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Here is what I want to do:

  1. Record my memories somewhere they will last for the next 200 years (or as long as possible), so my posterity etc can get at them
  2. I'd prefer to use a digital format so they can be easily distributed and accessed (i.e., not just write in a book by hand because that's very difficult to make copies; only the person with the physical copy has access)

A FamilySearch Blog post suggested using some type of cloud storage. That's pretty good, but what guarantee do I have the company that provides the service will exist in 200 years? Or won't change their policy and refuse access? Or get hacked. (I suppose it's also possible the cloud servers could be destroyed too). Eg, I was using an iPhone app to record my stories for a while, and then the app got removed from the App Store after a few years (I managed to get a database dump of the data, but now it just sits on my computer).

I thought using FamilySearch's "Memories" would be a good fit: if it works well enough for storing my ancestors stories, it should work well enough for my own. Plus FamilySearch actually developed from the Utah Genealogical Society so it's been around for over a hundred years. Plus, they have the whole granite mountain vault for storing records right? (Not sure if FamilySearch Memories are backed up there though). So is using FamilySearch Memories the best chance at preserving my memories for the next 200+ years? Or what might be better?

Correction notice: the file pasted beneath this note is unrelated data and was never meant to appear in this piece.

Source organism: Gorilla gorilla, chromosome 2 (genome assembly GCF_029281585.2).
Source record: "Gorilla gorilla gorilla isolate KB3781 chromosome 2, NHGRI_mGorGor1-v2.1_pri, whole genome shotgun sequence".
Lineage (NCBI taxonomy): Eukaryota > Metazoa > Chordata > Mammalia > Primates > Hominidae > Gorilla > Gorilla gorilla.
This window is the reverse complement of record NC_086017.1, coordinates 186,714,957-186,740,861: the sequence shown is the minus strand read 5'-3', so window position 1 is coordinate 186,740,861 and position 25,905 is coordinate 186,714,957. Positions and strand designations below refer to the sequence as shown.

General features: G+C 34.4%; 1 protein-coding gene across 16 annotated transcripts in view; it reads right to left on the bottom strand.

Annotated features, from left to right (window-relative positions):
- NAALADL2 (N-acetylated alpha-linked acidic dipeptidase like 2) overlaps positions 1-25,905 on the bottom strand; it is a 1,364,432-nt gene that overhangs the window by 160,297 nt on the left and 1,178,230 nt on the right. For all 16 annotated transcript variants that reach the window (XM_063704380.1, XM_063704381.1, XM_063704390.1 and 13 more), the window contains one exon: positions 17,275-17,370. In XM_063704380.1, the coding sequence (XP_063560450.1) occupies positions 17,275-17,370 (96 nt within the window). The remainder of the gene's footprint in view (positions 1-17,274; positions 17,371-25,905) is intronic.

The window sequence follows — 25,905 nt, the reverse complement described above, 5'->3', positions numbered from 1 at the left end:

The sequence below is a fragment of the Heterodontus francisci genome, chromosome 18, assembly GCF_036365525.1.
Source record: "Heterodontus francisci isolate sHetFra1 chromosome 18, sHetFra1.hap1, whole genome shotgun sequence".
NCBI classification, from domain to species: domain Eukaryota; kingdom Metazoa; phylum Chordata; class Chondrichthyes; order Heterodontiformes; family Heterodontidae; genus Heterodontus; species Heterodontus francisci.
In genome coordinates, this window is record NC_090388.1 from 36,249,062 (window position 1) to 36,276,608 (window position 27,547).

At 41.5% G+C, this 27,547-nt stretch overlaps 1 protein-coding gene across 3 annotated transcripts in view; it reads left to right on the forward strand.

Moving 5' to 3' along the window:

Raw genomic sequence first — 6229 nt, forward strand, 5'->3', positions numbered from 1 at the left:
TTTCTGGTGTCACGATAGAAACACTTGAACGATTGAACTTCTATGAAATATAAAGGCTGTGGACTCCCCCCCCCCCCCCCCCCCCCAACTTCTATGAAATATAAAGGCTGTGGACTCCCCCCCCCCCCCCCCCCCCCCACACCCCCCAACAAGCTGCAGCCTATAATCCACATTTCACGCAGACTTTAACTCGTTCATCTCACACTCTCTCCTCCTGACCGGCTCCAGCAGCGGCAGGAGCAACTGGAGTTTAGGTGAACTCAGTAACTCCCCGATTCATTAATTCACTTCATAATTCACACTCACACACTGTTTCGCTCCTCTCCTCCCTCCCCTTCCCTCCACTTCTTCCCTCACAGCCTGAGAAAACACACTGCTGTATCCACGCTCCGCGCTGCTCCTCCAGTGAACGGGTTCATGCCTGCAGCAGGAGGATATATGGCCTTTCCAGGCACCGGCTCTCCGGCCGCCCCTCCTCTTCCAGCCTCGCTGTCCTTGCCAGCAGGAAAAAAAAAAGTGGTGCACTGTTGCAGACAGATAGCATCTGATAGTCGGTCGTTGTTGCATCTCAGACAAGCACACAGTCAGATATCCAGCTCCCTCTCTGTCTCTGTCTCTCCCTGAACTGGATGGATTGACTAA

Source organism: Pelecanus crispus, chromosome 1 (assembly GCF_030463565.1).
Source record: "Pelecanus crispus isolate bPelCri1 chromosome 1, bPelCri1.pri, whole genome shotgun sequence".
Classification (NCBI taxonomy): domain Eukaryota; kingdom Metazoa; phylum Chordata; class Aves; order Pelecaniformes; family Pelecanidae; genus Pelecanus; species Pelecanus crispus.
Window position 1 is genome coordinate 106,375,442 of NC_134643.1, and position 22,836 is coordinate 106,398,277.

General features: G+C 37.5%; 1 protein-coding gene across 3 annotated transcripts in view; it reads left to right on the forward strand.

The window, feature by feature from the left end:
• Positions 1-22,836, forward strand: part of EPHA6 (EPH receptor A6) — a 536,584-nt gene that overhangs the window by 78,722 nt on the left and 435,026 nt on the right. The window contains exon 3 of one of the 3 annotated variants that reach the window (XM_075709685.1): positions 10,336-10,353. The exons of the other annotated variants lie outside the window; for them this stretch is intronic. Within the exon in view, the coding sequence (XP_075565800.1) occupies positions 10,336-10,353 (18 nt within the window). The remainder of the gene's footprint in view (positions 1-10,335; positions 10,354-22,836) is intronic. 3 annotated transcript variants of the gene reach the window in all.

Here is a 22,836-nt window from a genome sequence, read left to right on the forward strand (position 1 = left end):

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  • I also discovered these details about family search's digital records preservation policies: familysearch.org/archives/services/#preservation which tends to supports the idea of using family search memories – thespacecamel Jun 3 '16 at 2:19
  • Also I found this 4 year old article suggesting to use M-Discs: familysearch.org/blog/en/…, but it also admits it's up to you to keep the discs safe, and ensure you update to other storage devices and file formats once blue rays and our current software becomes obsolete – thespacecamel Jun 3 '16 at 15:18
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I think one of your best bets is to save it as a PDF or another very common file format, and then both upload it to a cloud provider and send copies of it to a couple of relatives who seem interested. Having multiple relatives with copies will help it survive the longest.

(You can only be responsible for preserving it during your lifetime; after that, your younger relatives are going to be responsible for it.)

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    Donate a copy to your local historical museum. I find letters and photos from relatives frequently at our local historical society; it helps that my family has lived here for a long time. – Peter Diehr Jun 10 '16 at 21:55
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